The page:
Be willing to make decisions. That's the most important quality in a good leader.
General George S. Patton
Nothing is more difficult, and therefore more precious, than to be able to decide.
Plenty of misconceptions about this one.
We seem to think that developing our strategy entails asking each member of our senior team for their ‘laundry lists.’
Result? An overflowing project hopper, a pipeline that’s turned to cement, and a confusing message to team members.
Strategy is about choosing. “Here’s where we’re going, and these are the activities that’ll get us there. All these others are good ideas but they’re not our priority, so we’re going to put them in the Parking Lot for now.”
Of course, as noted in my earlier column, there is no ‘right answer’ in strategy. So, we articulate our hypothesis with the understanding that we’ll adjust it based on what happens.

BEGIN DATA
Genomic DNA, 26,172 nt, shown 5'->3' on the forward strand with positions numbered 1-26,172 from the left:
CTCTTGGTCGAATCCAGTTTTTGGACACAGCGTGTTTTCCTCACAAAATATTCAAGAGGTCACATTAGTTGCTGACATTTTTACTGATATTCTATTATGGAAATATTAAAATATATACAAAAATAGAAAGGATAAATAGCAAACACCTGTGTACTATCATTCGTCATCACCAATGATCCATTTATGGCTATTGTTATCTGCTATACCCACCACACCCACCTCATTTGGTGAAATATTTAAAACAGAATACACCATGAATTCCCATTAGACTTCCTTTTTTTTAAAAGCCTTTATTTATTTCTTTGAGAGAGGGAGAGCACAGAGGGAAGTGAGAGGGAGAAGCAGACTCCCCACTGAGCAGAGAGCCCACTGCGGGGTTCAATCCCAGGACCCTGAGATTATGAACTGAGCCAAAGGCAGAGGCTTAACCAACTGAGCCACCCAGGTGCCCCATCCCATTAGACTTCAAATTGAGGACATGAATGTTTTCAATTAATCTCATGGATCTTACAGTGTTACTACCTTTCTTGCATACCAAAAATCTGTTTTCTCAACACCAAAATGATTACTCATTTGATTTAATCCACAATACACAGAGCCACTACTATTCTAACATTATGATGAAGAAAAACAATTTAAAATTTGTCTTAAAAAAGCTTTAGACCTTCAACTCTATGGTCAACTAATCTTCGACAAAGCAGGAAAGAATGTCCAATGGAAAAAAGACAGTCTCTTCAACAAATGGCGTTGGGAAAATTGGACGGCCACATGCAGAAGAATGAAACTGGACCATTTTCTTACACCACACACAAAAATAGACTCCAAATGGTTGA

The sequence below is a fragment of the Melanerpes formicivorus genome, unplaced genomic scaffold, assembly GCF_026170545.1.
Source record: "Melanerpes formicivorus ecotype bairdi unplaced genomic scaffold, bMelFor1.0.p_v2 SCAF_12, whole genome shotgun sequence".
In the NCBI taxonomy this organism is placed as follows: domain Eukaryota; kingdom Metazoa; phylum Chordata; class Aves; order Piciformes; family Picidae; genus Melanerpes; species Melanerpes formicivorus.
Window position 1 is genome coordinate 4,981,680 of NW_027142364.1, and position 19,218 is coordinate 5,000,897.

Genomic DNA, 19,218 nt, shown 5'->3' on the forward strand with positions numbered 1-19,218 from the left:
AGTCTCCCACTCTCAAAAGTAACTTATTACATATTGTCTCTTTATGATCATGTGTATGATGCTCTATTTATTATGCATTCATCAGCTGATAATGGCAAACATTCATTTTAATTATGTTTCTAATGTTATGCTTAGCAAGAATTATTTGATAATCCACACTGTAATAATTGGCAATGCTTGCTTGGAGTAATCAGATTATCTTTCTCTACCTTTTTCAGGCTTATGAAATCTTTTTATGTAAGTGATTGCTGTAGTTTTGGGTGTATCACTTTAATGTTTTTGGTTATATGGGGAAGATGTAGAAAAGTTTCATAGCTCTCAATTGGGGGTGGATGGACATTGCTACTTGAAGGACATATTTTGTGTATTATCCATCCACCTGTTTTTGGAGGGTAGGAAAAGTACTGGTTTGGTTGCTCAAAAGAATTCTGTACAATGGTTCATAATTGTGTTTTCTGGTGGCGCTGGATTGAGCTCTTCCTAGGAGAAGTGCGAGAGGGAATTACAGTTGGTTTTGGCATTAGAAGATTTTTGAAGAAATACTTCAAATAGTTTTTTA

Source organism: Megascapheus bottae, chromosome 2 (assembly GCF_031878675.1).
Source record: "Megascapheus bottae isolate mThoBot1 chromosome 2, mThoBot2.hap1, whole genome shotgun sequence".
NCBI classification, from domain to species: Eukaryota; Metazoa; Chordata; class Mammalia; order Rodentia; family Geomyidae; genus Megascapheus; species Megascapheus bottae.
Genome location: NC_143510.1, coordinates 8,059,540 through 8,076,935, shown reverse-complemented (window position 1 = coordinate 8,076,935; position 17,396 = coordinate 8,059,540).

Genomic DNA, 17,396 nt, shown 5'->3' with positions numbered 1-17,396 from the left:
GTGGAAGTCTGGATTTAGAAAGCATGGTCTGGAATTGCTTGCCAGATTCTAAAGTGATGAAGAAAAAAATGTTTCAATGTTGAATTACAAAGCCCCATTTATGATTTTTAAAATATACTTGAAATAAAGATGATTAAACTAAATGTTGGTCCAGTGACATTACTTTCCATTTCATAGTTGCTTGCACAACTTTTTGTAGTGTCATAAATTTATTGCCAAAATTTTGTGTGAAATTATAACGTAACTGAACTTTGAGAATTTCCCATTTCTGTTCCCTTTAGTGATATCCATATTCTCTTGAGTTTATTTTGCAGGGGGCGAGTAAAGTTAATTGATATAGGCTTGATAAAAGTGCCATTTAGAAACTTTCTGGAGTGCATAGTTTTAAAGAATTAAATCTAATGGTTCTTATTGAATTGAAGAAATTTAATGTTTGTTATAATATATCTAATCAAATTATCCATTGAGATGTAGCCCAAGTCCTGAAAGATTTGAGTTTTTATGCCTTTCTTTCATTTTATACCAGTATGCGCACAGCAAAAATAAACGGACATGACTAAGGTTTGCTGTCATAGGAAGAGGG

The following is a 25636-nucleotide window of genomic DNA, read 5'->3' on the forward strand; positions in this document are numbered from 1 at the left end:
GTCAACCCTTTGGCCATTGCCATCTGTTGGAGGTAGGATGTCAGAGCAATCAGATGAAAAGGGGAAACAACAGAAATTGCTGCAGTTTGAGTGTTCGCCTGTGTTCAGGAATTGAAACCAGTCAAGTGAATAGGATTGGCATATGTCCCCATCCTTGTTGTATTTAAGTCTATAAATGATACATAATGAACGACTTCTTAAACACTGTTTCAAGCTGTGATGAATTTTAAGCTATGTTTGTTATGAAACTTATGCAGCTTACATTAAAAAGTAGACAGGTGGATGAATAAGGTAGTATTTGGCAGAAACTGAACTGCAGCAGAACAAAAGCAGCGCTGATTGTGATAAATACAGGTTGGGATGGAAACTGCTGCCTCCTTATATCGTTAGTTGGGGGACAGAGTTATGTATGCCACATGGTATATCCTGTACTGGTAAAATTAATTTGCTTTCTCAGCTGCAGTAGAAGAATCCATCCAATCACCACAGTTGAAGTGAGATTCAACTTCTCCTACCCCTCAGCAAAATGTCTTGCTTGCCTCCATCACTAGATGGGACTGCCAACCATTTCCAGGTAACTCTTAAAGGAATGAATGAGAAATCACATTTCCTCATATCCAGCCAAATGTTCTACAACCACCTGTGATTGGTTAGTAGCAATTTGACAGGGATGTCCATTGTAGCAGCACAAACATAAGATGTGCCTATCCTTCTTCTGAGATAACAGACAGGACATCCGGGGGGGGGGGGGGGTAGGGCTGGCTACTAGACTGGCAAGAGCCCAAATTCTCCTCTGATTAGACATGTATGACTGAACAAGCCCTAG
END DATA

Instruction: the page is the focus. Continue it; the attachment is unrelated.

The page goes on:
Quick adjustments depend entirely on a strong management system that allows us to detect changes, and adjust and deploy our ‘emergent’ strategies.
Strategy is about deciding and about accepting the responsibility therein. ‘Deciding’ is the leader’s most difficult job.
Napoleon Bonaparte and George Patton were clear on this. (George W. Bush, perhaps dyslexic, was less elegant: “I’m the decider and I make the decisions.”)
Deciding means we’ve grasped the situation on the chessboard, and have articulated a plan. The ‘story’ behind the decision is an important test of the plan.
Does the story make sense? Is it compelling? Can we communicate it to our management team and organization?
Thus strategy is also story-telling. I write stories and poems for fun and to record my adventures around the world [Reflections of a Business Nomad].
Stories & poems keep our strategic thinking skills sharp. They help us read the chessboard - and decide.